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Should a license expire?

 

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Deisel  (D 31661)

Jun 14, 2011, 5:33 AM
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Should a license expire? Can't Post

RE: Chasing a student

A previous post discussed a D licensed jumper that came back after 18 years. He was made to do a recurrency jump (as required) with an AFFI, then turned over to a coach.
Are we doing this the right way? My take is that after being gone for a while you should start over. Take the entire FJC and go through all the jumps. But how long should that period be?
At some point you are no longer qualified to jump. The gear evolves, EPs change, aircract are different, and technology moves us forward. But according to our current rules you can come back at any time, do a recurrency jump, and be good to go. I disagree. Thoughts?

D


davelepka  (D 21448)

Jun 14, 2011, 5:45 AM
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Re: [Deisel] Should a license expire? [In reply to] Can't Post

Quote:
But according to our current rules you can come back at any time, do a recurrency jump, and be good to go

That's not entirely correct. You have to pass a recurrency jump in order to be 'good to go'.

With regards to the incident you referenced, that jumper should not have been turned over to a coach. An experiecned jumper who was there that day and familiar with the situation admitted that the jumpers recurrency jump was 'less than' stellar. To then turn that student over to a coach is doing both the student and coach a dis-service.

A coach is not trained, or expected, to catch, stabilize or pull for a student. With that in mind, no student should be handed over to a coach until they have proven that they are capable of exiting, freefalling and pulling solo and stable. Any less is putting the coach in a very bad situation, as evidenced by the video of the incident in question.

For the record, I don't know of any DZ that would take a jumper who had been out of the sport for several years and just put them up on a recurrency jump. Depending on the individual, how much experience they had before the layoff, and the length of the layoff, DZs can choose to put them through the FJC, give them a one-on-one review with an instructor, and I have seen some of them give the FJC written exam to get a handle on what the jumper remembers and what they don't.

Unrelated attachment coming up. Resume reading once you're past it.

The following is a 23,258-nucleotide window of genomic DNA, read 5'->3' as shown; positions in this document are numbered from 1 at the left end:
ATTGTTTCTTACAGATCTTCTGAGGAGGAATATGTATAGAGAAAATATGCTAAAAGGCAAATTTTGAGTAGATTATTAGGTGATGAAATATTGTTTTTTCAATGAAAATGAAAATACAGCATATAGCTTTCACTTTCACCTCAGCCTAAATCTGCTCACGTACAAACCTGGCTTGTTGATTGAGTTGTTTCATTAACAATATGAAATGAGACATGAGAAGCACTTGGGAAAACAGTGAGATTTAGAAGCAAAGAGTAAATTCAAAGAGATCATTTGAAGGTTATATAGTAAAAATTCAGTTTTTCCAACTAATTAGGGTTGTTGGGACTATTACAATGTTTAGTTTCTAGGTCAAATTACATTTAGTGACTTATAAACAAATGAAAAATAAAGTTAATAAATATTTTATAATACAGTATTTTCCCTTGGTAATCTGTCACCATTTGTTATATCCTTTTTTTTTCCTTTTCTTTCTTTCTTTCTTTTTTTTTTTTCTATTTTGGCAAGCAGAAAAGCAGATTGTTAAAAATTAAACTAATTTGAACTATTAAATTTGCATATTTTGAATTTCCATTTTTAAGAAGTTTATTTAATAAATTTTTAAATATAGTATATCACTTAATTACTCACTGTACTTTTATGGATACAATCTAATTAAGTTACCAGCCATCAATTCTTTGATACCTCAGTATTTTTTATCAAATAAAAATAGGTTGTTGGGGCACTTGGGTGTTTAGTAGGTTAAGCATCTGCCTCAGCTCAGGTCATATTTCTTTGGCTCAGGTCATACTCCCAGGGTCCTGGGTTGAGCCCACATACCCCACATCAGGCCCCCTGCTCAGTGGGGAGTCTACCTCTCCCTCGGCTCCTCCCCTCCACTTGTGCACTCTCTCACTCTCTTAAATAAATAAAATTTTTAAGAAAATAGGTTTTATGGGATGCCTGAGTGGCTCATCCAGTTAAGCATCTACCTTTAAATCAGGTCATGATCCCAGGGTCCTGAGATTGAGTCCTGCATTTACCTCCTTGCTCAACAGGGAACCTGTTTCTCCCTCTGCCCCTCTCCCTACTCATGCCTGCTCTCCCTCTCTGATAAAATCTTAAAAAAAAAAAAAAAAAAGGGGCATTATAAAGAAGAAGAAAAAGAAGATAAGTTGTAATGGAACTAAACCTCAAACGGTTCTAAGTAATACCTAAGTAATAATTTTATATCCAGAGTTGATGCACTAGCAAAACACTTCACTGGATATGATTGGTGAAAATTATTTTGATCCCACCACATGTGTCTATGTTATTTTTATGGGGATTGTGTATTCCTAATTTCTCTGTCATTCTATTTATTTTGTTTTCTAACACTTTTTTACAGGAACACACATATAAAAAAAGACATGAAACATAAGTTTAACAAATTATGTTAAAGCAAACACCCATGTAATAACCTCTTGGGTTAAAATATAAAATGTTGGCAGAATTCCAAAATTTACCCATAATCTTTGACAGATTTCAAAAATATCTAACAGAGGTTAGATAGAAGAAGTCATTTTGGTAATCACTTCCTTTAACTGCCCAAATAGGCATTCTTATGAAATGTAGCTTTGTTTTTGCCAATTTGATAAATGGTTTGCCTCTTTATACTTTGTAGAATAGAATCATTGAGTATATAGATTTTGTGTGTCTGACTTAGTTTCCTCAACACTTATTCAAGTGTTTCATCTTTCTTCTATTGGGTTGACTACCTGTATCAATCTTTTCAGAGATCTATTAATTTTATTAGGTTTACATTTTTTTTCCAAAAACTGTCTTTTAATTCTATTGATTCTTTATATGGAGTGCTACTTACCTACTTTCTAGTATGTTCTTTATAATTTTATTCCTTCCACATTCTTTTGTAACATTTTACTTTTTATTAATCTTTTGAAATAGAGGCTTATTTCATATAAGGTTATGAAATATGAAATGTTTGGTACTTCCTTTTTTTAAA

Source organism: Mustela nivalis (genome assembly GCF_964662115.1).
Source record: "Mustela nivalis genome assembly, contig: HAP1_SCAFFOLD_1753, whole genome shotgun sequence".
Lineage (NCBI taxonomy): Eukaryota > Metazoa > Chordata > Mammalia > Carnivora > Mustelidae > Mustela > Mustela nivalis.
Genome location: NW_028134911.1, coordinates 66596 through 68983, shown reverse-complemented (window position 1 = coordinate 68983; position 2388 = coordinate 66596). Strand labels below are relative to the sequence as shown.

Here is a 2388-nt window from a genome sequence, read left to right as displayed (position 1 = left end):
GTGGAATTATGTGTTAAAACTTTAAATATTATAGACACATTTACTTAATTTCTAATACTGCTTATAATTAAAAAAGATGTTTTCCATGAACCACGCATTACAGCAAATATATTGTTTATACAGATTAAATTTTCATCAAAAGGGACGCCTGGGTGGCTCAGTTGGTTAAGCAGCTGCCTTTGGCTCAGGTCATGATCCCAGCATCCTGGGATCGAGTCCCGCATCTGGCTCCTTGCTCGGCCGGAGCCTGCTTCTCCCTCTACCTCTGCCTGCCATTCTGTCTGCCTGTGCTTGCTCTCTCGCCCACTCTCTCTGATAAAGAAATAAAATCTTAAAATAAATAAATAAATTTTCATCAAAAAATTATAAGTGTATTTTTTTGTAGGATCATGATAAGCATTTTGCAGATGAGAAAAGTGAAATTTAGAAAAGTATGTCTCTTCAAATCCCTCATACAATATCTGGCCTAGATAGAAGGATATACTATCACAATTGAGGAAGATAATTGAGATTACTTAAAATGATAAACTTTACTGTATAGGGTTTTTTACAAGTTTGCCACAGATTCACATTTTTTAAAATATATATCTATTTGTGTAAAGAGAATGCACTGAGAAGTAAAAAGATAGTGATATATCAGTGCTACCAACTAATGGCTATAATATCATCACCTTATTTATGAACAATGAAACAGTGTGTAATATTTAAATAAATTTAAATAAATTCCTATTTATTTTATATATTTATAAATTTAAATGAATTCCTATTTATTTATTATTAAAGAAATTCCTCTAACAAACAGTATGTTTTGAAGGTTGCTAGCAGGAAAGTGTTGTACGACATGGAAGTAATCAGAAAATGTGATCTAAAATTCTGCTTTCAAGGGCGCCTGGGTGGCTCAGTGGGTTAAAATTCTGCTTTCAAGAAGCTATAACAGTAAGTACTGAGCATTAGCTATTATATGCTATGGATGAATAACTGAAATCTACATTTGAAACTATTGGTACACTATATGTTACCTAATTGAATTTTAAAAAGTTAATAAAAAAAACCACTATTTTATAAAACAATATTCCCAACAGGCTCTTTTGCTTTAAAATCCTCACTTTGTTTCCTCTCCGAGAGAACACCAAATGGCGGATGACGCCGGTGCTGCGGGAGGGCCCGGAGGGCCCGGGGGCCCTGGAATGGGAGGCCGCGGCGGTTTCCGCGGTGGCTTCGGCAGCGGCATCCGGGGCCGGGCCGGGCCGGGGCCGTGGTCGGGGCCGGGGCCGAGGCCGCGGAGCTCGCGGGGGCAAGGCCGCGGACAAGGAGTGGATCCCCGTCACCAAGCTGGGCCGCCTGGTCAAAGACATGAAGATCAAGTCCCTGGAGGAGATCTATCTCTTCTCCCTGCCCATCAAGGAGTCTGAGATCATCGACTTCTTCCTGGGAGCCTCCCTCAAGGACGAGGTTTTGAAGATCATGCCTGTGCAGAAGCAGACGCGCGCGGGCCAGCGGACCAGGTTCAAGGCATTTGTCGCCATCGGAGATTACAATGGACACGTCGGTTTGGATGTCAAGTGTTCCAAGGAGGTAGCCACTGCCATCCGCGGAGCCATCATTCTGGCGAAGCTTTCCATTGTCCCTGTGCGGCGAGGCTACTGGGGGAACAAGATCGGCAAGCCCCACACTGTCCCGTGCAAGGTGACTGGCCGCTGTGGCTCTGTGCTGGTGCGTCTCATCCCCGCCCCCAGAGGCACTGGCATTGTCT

theonlyski  (D License)

Jun 14, 2011, 6:43 AM
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Re: [Deisel] Should a license expire? [In reply to] Can't Post

Also, your license is only valid as long as you're a USPA member in good standing (paying your money).

Granted, I've never heard of USPA starting someone over from step one when it comes to coming back after a long lay off, they have the wording to enforce it.


sacex250

Jun 14, 2011, 7:56 AM
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Re: [Deisel] Should a license expire? [In reply to] Can't Post

Licenses do expire, at the exact same time that the jumper does!


rehmwa  (D 12816)

Jun 15, 2011, 7:33 AM
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Re: [davelepka] Should a license expire? [In reply to] Can't Post

In reply to:
the jumpers recurrency jump was 'less than' stellar.

"Less than stellar" can still be a reasonable pass. We don't require "perfect", just ability to solo and self supervise safely.

Seems the implication is the AFFI didn't consider the student to be self supervisable, yet still passed them on. ooops

I know you didn't imply that, I'm just clarifying for the others.


18 years is a long time - I'd recommend a heavy duty retrain. Expiring license? that's nuts. We have currency requirements that meet the need.


(This post was edited by rehmwa on Jun 15, 2011, 7:38 AM)


rehmwa  (D 12816)

Jun 15, 2011, 8:25 AM
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Re: [rehmwa] Should a license expire? [In reply to] Can't Post

Section 5-2 (recurrency) really does need to tie off with the ISP in some fashion. Or at least explicitly say they are leaving the details (what type of instructor, what does "observe" mean, etc) to the DZO or S&TA for each special instance.......

I know that my very thin recurrency experience (over 10 years ago) and supervision for a 5 year layoff is something that I would NOT recommend today for someone in a similar position.


nigel99  (D 1)

Jun 15, 2011, 8:49 AM
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Re: [rehmwa] Should a license expire? [In reply to] Can't Post

For what it is worth I really liked the way that the Farm handled my re-currency (granted I only had 100+ jumps).

I did the full FJC along with other AFF students, and then did a modified level 3 with Jeremy and Mike. There was a full understanding that if I failed to perform I would not proceed. I then did a modified level 5 prior to being cleared. As it turned out my second jump became a "fun jump" as I had completed the tasks by 9.5k. Clearly if I had had problems I could have been taken at a slower pace, and importantly that is where my expectations were set.